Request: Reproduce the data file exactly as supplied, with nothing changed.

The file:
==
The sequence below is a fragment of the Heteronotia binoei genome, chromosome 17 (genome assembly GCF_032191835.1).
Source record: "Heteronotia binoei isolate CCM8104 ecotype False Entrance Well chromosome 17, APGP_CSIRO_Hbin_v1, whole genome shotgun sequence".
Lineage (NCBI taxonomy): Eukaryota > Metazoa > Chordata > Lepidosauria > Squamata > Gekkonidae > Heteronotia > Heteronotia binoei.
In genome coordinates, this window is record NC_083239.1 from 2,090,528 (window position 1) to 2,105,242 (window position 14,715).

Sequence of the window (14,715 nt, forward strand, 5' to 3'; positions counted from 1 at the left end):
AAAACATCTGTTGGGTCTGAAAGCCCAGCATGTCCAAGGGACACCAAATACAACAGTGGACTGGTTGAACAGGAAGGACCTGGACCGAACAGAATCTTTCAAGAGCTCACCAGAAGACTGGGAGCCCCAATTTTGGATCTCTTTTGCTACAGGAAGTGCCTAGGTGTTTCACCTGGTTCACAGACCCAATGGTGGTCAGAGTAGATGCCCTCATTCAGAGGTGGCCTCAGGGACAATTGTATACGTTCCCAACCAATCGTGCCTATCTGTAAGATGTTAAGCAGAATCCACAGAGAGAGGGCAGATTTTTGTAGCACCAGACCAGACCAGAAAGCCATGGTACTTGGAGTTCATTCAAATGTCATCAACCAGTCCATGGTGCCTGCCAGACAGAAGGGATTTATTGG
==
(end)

The sequence below is a fragment of the Heteronotia binoei genome, chromosome 17 (genome assembly GCF_032191835.1).
Source record: "Heteronotia binoei isolate CCM8104 ecotype False Entrance Well chromosome 17, APGP_CSIRO_Hbin_v1, whole genome shotgun sequence".
Lineage (NCBI taxonomy): Eukaryota > Metazoa > Chordata > Lepidosauria > Squamata > Gekkonidae > Heteronotia > Heteronotia binoei.
In genome coordinates, this window is record NC_083239.1 from 2,090,528 (window position 1) to 2,105,242 (window position 14,715).

Sequence of the window (14,715 nt, forward strand, 5' to 3'; positions counted from 1 at the left end):
AAAACATCTGTTGGGTCTGAAAGCCCAGCATGTCCAAGGGACACCAAATACAACAGTGGACTGGTTGAACAGGAAGGACCTGGACCGAACAGAATCTTTCAAGAGCTCACCAGAAGACTGGGAGCCCCAATTTTGGATCTCTTTTGCTACAGGAAGTGCCTAGGTGTTTCACCTGGTTCACAGACCCAATGGTGGTCAGAGTAGATGCCCTCATTCAGAGGTGGCCTCAGGGACAATTGTATACGTTCCCAACCAATCGTGCCTATCTGTAAGATGTTAAGCAGAATCCACAGAGAGAGGGCAGATTTTTGTAGCACCAGACCAGACCAGAAAGCCATGGTACTTGGAGTTCATTCAAATGTCATCAACCAGTCCATGGTGCCTGCCAGACAGAAGGGATTTATTGG